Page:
Islamically Integrated Psychotherapy

Uniting Faith and Professional Practice

Edited by Carrie York Al-Karam

A growing number of clinical therapists are becoming aware of the need to incorporate into their therapeutic approach the spirituality and religious beliefs of their clients. Most of the work in this area has focused on members of the Christian faith, but resources for those of the Islamic faith are urgently needed as well. Historically, mental illness has been heavily stigmatized within Islam, making it difficult for clinicians to diagnose and treat their Muslim clients.

This book—a collection of essays written exclusively by Muslim clinicians—shares tested strategies for integrating the principles of Islam into the framework of clinical psychother­apy. The contributing experts demonstrate the compatibility between the religious tenets held sacred by their clients and the empirical strategies held efficacious by science. A range of topics is discussed and deftly enriched with the teachings of the faith.These include marital counseling; cognitive therapy; family therapy; psychodynamic therapy; and children and adolescent therapy.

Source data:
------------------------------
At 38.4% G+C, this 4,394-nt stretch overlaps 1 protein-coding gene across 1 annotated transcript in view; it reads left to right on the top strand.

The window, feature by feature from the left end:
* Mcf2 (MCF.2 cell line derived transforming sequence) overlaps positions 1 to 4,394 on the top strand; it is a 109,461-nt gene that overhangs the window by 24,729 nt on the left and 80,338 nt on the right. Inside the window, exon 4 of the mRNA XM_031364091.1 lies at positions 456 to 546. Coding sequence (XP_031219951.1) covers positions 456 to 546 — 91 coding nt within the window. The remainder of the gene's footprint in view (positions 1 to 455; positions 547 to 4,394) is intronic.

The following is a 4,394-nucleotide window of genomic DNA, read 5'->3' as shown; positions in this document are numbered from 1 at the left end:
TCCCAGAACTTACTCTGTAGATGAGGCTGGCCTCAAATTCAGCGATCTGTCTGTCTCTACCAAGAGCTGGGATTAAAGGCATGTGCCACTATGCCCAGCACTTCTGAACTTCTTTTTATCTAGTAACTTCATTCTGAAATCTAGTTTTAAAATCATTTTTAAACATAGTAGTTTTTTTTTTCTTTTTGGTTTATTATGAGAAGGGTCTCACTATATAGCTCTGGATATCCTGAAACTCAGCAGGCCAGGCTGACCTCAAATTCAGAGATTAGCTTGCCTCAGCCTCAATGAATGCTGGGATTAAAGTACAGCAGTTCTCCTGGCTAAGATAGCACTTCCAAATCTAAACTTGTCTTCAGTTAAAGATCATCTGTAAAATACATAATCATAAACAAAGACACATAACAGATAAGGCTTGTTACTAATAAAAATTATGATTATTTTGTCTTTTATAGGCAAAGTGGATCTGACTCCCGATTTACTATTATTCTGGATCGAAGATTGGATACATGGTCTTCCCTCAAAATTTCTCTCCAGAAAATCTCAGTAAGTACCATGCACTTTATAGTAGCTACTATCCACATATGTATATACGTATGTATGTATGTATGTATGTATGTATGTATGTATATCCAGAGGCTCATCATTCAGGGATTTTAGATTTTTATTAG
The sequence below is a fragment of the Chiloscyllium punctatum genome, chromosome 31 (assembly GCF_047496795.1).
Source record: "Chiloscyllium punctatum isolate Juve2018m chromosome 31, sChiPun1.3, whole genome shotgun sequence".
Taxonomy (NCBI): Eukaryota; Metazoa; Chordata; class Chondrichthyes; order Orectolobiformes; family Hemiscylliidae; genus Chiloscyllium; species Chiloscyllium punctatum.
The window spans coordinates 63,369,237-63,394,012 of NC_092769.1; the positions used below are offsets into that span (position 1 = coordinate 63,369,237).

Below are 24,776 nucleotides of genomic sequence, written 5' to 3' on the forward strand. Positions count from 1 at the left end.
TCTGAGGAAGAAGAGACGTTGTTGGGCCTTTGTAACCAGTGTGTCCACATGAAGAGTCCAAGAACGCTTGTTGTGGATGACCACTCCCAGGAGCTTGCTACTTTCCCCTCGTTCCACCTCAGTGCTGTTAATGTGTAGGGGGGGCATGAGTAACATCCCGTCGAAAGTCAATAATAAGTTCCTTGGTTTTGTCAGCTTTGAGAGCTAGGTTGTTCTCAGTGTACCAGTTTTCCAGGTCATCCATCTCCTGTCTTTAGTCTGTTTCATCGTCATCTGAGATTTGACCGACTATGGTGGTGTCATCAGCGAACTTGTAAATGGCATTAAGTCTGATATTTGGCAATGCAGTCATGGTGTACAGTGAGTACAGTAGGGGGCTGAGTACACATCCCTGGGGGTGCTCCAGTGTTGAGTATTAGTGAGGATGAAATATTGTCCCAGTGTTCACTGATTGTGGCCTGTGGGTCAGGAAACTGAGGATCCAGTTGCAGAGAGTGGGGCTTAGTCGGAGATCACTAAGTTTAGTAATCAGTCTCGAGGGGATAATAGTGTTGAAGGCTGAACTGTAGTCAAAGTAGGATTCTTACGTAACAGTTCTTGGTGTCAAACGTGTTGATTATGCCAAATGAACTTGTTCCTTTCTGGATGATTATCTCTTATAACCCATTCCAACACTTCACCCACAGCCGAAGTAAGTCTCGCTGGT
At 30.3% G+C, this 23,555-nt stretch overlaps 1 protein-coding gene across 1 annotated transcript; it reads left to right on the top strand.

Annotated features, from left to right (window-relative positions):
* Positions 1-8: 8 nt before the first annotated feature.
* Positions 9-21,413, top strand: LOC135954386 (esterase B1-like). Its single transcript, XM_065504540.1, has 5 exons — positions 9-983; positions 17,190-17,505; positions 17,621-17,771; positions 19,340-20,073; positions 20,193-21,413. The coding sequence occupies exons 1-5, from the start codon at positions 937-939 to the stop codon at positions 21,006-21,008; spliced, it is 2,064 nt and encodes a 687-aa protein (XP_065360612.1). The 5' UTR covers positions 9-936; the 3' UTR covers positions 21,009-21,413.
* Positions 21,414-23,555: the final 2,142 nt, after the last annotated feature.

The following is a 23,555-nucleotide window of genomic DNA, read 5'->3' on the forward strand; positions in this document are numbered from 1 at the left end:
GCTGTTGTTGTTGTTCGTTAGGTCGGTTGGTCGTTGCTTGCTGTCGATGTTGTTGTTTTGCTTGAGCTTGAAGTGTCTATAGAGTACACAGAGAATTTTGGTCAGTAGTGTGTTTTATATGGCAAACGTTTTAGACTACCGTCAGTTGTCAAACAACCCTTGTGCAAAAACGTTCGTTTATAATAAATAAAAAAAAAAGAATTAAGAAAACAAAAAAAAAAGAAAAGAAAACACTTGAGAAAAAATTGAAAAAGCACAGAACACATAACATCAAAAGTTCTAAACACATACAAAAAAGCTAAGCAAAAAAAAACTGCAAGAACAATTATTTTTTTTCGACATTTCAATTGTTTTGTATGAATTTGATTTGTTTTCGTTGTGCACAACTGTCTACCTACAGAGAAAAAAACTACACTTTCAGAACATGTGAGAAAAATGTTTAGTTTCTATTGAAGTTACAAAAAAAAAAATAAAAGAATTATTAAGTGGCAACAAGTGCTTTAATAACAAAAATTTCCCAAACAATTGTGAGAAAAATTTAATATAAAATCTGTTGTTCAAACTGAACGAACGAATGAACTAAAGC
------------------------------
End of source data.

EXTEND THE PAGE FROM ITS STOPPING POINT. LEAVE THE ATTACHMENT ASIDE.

Focused, accessible, and practical, this book is a must-have for clinical therapists who want to honor the beliefs of their Muslim clients while still administering to them the benefits of psychotherapy. Such a union of spirituality and mental health promises to promote an enduring state of well-being by speak­ing to what is most deeply meaningful in a client’s life.